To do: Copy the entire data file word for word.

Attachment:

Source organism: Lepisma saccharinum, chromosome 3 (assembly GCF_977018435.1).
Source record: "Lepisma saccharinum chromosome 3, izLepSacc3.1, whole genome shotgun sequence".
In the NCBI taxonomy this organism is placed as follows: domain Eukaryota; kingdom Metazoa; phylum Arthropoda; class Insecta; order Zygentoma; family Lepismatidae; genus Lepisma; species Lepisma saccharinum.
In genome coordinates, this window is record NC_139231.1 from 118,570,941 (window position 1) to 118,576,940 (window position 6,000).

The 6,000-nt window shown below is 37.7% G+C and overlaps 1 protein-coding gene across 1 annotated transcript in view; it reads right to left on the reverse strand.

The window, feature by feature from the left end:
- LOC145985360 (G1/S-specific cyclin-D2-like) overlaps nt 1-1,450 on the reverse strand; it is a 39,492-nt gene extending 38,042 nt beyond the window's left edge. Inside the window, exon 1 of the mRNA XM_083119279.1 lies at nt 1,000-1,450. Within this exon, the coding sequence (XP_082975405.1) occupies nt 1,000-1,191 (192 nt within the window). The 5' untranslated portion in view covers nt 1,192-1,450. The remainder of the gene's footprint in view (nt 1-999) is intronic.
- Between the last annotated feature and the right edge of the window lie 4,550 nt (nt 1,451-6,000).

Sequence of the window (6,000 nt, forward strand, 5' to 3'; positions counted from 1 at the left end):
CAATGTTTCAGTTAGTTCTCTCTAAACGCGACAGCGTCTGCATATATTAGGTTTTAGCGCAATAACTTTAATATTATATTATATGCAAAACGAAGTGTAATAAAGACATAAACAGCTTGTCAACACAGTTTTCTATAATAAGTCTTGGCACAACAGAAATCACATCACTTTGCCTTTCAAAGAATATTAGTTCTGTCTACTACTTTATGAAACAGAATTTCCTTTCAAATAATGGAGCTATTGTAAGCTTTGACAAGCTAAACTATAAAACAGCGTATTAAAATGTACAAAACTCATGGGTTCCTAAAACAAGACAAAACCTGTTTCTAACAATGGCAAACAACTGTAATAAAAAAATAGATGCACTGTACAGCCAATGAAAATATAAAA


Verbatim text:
Source organism: Lepisma saccharinum, chromosome 3 (assembly GCF_977018435.1).
Source record: "Lepisma saccharinum chromosome 3, izLepSacc3.1, whole genome shotgun sequence".
In the NCBI taxonomy this organism is placed as follows: domain Eukaryota; kingdom Metazoa; phylum Arthropoda; class Insecta; order Zygentoma; family Lepismatidae; genus Lepisma; species Lepisma saccharinum.
In genome coordinates, this window is record NC_139231.1 from 118,570,941 (window position 1) to 118,576,940 (window position 6,000).

The 6,000-nt window shown below is 37.7% G+C and overlaps 1 protein-coding gene across 1 annotated transcript in view; it reads right to left on the reverse strand.

The window, feature by feature from the left end:
- LOC145985360 (G1/S-specific cyclin-D2-like) overlaps nt 1-1,450 on the reverse strand; it is a 39,492-nt gene extending 38,042 nt beyond the window's left edge. Inside the window, exon 1 of the mRNA XM_083119279.1 lies at nt 1,000-1,450. Within this exon, the coding sequence (XP_082975405.1) occupies nt 1,000-1,191 (192 nt within the window). The 5' untranslated portion in view covers nt 1,192-1,450. The remainder of the gene's footprint in view (nt 1-999) is intronic.
- Between the last annotated feature and the right edge of the window lie 4,550 nt (nt 1,451-6,000).

Sequence of the window (6,000 nt, forward strand, 5' to 3'; positions counted from 1 at the left end):
CAATGTTTCAGTTAGTTCTCTCTAAACGCGACAGCGTCTGCATATATTAGGTTTTAGCGCAATAACTTTAATATTATATTATATGCAAAACGAAGTGTAATAAAGACATAAACAGCTTGTCAACACAGTTTTCTATAATAAGTCTTGGCACAACAGAAATCACATCACTTTGCCTTTCAAAGAATATTAGTTCTGTCTACTACTTTATGAAACAGAATTTCCTTTCAAATAATGGAGCTATTGTAAGCTTTGACAAGCTAAACTATAAAACAGCGTATTAAAATGTACAAAACTCATGGGTTCCTAAAACAAGACAAAACCTGTTTCTAACAATGGCAAACAACTGTAATAAAAAAATAGATGCACTGTACAGCCAATGAAAATATAAAA